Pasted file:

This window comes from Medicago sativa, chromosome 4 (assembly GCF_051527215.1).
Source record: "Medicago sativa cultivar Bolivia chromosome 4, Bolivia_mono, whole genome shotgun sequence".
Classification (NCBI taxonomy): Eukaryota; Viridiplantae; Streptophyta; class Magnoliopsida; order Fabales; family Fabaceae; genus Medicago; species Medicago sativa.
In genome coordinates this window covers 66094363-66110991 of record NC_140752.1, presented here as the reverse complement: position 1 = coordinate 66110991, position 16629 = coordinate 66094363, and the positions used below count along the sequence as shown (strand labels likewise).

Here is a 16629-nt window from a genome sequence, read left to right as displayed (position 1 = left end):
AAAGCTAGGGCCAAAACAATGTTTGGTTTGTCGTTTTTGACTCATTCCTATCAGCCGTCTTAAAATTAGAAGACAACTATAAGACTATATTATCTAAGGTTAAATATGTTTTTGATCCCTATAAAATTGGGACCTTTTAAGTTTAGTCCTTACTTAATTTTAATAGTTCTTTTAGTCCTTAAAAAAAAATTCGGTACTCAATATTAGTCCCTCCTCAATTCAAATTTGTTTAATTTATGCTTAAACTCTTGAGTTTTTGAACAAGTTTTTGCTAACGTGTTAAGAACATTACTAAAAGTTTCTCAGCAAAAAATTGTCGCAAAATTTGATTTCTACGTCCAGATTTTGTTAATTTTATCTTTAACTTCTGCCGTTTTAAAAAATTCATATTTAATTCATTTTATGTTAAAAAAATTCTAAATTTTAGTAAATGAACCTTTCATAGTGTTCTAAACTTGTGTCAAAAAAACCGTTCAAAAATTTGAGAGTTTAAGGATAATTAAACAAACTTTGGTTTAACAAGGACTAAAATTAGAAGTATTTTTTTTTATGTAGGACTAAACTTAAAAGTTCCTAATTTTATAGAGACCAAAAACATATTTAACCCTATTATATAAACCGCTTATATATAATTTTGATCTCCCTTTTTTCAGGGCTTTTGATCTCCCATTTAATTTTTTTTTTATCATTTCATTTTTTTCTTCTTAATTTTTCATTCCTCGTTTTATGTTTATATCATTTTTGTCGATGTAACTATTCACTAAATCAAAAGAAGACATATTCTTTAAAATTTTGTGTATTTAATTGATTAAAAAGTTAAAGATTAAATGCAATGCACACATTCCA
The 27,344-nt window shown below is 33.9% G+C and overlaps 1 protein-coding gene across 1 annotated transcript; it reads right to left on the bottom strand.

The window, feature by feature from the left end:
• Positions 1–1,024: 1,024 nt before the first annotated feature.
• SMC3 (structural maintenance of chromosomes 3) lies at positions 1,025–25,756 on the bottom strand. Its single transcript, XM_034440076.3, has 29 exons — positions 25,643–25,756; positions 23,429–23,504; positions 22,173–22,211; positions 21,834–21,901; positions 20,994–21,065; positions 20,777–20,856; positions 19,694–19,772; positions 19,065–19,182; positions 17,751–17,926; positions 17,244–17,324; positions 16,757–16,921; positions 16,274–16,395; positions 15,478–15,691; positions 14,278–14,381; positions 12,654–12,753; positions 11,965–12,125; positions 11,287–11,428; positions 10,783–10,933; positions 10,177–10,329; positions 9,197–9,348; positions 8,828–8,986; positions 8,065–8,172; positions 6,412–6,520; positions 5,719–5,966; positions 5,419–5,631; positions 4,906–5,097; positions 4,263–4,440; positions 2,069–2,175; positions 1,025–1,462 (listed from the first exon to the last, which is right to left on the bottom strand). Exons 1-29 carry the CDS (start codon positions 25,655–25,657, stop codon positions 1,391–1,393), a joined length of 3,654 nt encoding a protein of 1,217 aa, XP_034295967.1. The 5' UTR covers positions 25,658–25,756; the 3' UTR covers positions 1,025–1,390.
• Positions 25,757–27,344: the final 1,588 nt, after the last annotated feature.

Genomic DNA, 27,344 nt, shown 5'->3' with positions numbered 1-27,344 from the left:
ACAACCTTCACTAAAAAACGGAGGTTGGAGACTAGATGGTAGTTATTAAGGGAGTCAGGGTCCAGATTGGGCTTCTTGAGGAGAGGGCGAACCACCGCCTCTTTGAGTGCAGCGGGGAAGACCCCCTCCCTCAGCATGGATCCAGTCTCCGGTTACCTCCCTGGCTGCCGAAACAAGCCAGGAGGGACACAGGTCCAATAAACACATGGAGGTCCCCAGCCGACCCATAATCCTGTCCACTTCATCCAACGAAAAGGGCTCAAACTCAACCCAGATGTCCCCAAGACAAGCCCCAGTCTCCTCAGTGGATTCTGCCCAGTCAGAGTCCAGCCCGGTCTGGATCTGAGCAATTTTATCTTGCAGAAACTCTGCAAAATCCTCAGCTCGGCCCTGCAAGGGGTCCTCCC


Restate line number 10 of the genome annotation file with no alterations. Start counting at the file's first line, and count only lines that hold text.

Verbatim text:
• SMC3 (structural maintenance of chromosomes 3) lies at positions 1,025–25,756 on the bottom strand. Its single transcript, XM_034440076.3, has 29 exons — positions 25,643–25,756; positions 23,429–23,504; positions 22,173–22,211; positions 21,834–21,901; positions 20,994–21,065; positions 20,777–20,856; positions 19,694–19,772; positions 19,065–19,182; positions 17,751–17,926; positions 17,244–17,324; positions 16,757–16,921; positions 16,274–16,395; positions 15,478–15,691; positions 14,278–14,381; positions 12,654–12,753; positions 11,965–12,125; positions 11,287–11,428; positions 10,783–10,933; positions 10,177–10,329; positions 9,197–9,348; positions 8,828–8,986; positions 8,065–8,172; positions 6,412–6,520; positions 5,719–5,966; positions 5,419–5,631; positions 4,906–5,097; positions 4,263–4,440; positions 2,069–2,175; positions 1,025–1,462 (listed from the first exon to the last, which is right to left on the bottom strand). Exons 1-29 carry the CDS (start codon positions 25,655–25,657, stop codon positions 1,391–1,393), a joined length of 3,654 nt encoding a protein of 1,217 aa, XP_034295967.1. The 5' UTR covers positions 25,658–25,756; the 3' UTR covers positions 1,025–1,390.